Pagan Musicians and Concerts

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I have a guilty admission to make. I’ve never really enjoyed concerts, and I’ve never been very interested in seeing Pagan musicians in concert. Sure, there’s a lot of Pagan musicians whose work I enjoy, but I’m not the kind of person who really goes to concerts. I typically listen to music alone in my own studio when I’m working on a project. I want the perfect sound, just the right song for my mood while I’m working. Music for me isn’t really a social thing.

So I found myself a bit surprised to absolutely enjoy the concert I recently hosted with my friend Amy for Pagan musicians SJ Tucker and Sharon Knight with her partner Winter.

Every once in a while I’ve gone out to Milwaukee Irish Fest and had a good time, but I don’t really consider that going to a concert. And I like dancing to Goth/Industrial music at a club, or techno/trance music at a rave. But that’s not a concert either. Other than that, I’ve only actually intentionally been to a couple of concerts. One was a Cure concert when I was 19. And…that one I kind of went to to impress a guy. (It didn’t work, lol. I shouldn’t have expected to compete with Robert Smith!)  But the cost, and the thousands of fans in the stadium, really wasn’t how I wanted to experience that music.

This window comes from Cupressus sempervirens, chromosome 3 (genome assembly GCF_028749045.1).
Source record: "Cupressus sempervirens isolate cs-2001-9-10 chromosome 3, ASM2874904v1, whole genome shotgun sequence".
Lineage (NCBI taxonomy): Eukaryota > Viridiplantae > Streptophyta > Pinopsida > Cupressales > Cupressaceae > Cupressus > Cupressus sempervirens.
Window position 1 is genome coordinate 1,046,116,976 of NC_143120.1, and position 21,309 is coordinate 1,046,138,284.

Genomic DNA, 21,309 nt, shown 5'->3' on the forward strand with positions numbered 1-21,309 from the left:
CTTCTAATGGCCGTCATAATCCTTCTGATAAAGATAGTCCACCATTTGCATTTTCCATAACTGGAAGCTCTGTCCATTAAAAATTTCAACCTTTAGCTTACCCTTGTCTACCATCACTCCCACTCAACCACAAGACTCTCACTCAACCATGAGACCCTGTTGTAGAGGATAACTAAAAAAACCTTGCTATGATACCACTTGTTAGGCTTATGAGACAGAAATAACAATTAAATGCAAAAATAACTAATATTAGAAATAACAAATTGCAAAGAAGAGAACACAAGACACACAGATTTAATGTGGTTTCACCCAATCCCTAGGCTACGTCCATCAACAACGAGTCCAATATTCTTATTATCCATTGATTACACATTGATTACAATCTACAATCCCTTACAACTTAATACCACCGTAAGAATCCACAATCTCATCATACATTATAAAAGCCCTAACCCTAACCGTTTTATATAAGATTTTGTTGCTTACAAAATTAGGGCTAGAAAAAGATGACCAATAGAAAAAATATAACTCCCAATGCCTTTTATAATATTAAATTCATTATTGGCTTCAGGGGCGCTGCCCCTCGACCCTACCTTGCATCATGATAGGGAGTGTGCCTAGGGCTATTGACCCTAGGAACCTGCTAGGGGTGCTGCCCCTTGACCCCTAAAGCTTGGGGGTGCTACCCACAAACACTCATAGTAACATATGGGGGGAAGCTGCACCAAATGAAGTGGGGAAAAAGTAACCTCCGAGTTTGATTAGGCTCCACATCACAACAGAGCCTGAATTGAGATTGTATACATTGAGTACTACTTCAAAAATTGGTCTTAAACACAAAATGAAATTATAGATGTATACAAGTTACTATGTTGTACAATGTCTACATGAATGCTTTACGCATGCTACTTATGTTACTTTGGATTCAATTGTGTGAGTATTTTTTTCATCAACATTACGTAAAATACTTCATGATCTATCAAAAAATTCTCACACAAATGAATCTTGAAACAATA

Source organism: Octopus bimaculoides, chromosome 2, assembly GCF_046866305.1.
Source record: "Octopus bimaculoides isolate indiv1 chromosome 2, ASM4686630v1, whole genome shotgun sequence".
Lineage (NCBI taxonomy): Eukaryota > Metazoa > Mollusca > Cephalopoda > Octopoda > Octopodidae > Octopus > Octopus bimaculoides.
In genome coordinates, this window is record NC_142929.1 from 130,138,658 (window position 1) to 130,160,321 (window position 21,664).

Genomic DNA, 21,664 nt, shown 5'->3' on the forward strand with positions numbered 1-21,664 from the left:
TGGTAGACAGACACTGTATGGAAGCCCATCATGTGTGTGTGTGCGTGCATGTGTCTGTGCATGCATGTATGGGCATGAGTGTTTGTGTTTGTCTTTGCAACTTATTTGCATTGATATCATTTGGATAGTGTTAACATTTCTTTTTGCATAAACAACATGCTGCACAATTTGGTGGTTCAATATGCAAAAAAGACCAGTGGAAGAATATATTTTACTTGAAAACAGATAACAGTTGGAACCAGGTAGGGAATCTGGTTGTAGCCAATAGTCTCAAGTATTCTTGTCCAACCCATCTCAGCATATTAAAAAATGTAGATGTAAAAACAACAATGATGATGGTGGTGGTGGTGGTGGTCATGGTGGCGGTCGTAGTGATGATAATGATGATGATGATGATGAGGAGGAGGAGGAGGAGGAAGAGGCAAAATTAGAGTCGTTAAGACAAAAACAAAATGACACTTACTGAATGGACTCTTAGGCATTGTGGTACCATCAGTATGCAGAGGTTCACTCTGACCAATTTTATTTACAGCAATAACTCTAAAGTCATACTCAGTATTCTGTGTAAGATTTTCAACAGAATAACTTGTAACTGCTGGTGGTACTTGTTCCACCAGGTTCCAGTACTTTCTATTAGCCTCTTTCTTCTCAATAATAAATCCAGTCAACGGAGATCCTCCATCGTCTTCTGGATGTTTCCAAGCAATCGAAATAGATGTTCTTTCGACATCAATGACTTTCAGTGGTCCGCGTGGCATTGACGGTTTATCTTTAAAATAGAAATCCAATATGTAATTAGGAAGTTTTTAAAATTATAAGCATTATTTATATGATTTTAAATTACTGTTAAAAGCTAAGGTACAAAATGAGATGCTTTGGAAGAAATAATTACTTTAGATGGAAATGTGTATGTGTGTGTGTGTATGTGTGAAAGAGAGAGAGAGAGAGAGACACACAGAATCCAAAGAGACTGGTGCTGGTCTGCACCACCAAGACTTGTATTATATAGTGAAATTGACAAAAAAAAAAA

I still love some of the Cure’s music. I could listen to “To Wish Impossible Things” on my Sennheisers (headphones) for hours on end and just trance out or write. But I didn’t enjoy the live renditions; seeing Robert Smith in concert did not set my little Gothy heart aflutter.

I enjoyed seeing Conjure One and Delerium in concert a little more, but once again, it was too many people, not enough room to dance, and not necessarily the songs I wanted to listen to. I think that’s the last time I was at a concert, and that was in my mid 20’s.

Just this past weekend, I had the great fortune in Chicago to host SJ Tucker and Sharon Knight and Winter, some really amazing Pagan musicians whose work I have respected and enjoyed for a long time.

And, like many event planners, I figured I’d just be working the event and maybe I’d get to hear some of the music, which is cool. Us event planners, we’re a little bit of a different stripe of people. We’re like border collies, some of us; we so often don’t get to sit and enjoy the events that we work our tails off to organize, and it’s kind of ok. We get a certain enjoyment out of just being there as the organizer, taking care of the final details. You might call it a sickness.

But, I was surprised to find myself drawn into the music, even songs that weren’t my favorite songs by those artists. I found myself thrilled and surprised by some of the songs they sang that weren’t on any of their cds. And hearing the artists sing and play in collaboration was just cooler than I can describe.